Parts / Assembly - Locator
Ground based tracking is the essence of successful recovery. So long as we know where our payload is once it lands we should have a successful launch. Over at the shop, you can buy an SMS based locator. Here is a quick description of how to use it. Make sure you’re familiar with it before launch day!
PLEASE NOTE: These locators operate over the GSM network, also known as 2G. This service is being depreciated in certain countries, notably Australia, Canada and the USA, where it is now only available from some network providers. If you’re not sure whether this will work in your country, please get in touch with us on the Forum or by email at firstname.lastname@example.org.
THE SIM CARD
The device uses a Standard size SIM card. If you can only purchase a micro or nano SIM, you will need an adapter kit – these can be found online and in most phone shops and generally cost less than £1/$1.
Before putting the SIM into the device, you’ll need to ‘activate’ it. Put some credit onto the card, put it into a phone and use the card to make and receive a call. Once this is done, the card is ready to be installed into your locator.
FITTING THE BATTERY AND SIM CARD
Flick the catch, lift the battery out and install the sim card as above. Before using the device, it should be fully charged. Charging can take up to 12 hours for the first charge and then around 3-5hrs for future charges. Try to leave it charging for this long (even if it tells you it’s full!)
Once you have installed the SIM and the battery and turned the device on, you’ll want to test it out. To do so, take the device outside and place it in clear view of the sky, so that the GPS chip can get a fix on its location from several satellites.
It may take up to 10 minutes on first use for the device to connect to both the GSM network (to cummunicate to you) and the GPS network (to know its location). The green light on the side will blink once every 3 seconds when mobile network coverage is achieved and double blink when GPS lock has been established.
To locate the device, simply call the number of the SIM card and the locator will send an SMS with location coordinates. The Google maps link will take you directly to the location.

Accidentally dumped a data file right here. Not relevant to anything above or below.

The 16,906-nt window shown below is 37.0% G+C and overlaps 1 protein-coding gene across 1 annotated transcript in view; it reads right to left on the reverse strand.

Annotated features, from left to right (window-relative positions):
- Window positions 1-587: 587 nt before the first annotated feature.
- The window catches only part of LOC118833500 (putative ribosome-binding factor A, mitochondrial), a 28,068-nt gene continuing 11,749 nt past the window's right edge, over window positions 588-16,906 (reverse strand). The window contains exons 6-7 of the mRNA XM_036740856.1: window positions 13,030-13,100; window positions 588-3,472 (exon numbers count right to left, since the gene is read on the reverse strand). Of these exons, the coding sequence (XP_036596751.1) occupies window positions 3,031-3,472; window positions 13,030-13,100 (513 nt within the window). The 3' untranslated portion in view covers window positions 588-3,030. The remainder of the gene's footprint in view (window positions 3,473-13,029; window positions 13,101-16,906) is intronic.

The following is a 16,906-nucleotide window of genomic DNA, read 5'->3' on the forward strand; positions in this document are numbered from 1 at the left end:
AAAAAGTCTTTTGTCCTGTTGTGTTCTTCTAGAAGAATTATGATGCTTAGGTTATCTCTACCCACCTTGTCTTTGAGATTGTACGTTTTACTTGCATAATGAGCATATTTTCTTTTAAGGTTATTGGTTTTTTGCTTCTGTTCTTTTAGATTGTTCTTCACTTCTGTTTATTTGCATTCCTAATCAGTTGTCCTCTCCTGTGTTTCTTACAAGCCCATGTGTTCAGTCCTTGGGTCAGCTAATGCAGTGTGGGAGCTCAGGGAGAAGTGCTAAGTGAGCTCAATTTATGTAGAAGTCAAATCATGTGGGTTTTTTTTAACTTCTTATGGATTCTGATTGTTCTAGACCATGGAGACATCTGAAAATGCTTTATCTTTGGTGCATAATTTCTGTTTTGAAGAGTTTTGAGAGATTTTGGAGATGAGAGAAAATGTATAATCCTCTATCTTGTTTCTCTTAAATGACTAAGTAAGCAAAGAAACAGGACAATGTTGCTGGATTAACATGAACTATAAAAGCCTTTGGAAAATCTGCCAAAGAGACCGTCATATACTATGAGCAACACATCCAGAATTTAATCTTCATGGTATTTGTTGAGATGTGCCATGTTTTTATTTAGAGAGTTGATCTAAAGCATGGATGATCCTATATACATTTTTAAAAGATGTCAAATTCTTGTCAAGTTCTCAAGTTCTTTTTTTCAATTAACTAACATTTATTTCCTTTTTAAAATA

Be aware that on some mobile versions of Google maps, the coordinates appear as the nearest road. On a computer browser, a green arrow will show the precise coordinates location.
TIPS AND TRICKS
Some places don’t have good mobile network coverage (and some have none at all!). For our flights we often use two SMS trackers to increase our odds of landing in good network coverage. The extra weight is offset with peace of mind!
When you call the tracker, if it has coverage, it will ring 3 times and then hang up. It will then send an SMS with coordinates. You will get straight to voicemail if it is out of coverage. Check that you’re predictions are likely to land you in an area of coverage in advance. In the USA you can use this tool to check for coverage.
Mobile phone networks don’t reach very high! You’ll need to wait until the payload lands before you know exactly where it is. We normally go to the predicted landing site whilst the balloon is in the air and then wait for the tracker to respond to calls.
The most common problem people experience is from the unit failing to connect to a cellular network and/or return a text message. The most frequent cause of this is that the SIM card has not been activated or used within a mobile handset. Although credit can be added and the SIM remotely activated online, the SIM will need to be placed within a mobile handset and used before being introduced into the tracking unit. It is good practice to make and receive a call from the mobile handset before making the exchange. This appears to have the effect of notifying the carrier that the SIM is now in use and allowing full activation of the card.